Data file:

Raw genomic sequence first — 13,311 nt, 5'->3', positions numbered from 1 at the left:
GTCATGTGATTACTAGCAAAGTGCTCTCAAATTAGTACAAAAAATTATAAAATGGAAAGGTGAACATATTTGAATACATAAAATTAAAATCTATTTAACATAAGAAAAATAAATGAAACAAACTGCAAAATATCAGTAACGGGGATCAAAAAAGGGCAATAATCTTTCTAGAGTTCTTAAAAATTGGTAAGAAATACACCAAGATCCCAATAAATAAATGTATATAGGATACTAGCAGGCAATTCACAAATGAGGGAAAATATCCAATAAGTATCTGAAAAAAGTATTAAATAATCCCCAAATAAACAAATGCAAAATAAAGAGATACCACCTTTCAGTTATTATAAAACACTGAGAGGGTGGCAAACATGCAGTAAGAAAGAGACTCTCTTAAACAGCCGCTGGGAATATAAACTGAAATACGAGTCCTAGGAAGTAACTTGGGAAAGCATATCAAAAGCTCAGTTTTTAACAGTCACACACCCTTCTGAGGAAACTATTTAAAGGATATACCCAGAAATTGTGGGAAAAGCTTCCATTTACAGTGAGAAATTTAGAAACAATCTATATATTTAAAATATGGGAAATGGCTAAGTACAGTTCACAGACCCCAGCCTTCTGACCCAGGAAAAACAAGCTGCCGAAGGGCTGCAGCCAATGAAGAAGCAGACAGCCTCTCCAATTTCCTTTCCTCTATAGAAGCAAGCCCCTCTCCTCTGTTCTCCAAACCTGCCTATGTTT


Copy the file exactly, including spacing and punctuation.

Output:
Raw genomic sequence first — 13,311 nt, 5'->3', positions numbered from 1 at the left:
GTCATGTGATTACTAGCAAAGTGCTCTCAAATTAGTACAAAAAATTATAAAATGGAAAGGTGAACATATTTGAATACATAAAATTAAAATCTATTTAACATAAGAAAAATAAATGAAACAAACTGCAAAATATCAGTAACGGGGATCAAAAAAGGGCAATAATCTTTCTAGAGTTCTTAAAAATTGGTAAGAAATACACCAAGATCCCAATAAATAAATGTATATAGGATACTAGCAGGCAATTCACAAATGAGGGAAAATATCCAATAAGTATCTGAAAAAAGTATTAAATAATCCCCAAATAAACAAATGCAAAATAAAGAGATACCACCTTTCAGTTATTATAAAACACTGAGAGGGTGGCAAACATGCAGTAAGAAAGAGACTCTCTTAAACAGCCGCTGGGAATATAAACTGAAATACGAGTCCTAGGAAGTAACTTGGGAAAGCATATCAAAAGCTCAGTTTTTAACAGTCACACACCCTTCTGAGGAAACTATTTAAAGGATATACCCAGAAATTGTGGGAAAAGCTTCCATTTACAGTGAGAAATTTAGAAACAATCTATATATTTAAAATATGGGAAATGGCTAAGTACAGTTCACAGACCCCAGCCTTCTGACCCAGGAAAAACAAGCTGCCGAAGGGCTGCAGCCAATGAAGAAGCAGACAGCCTCTCCAATTTCCTTTCCTCTATAGAAGCAAGCCCCTCTCCTCTGTTCTCCAAACCTGCCTATGTTT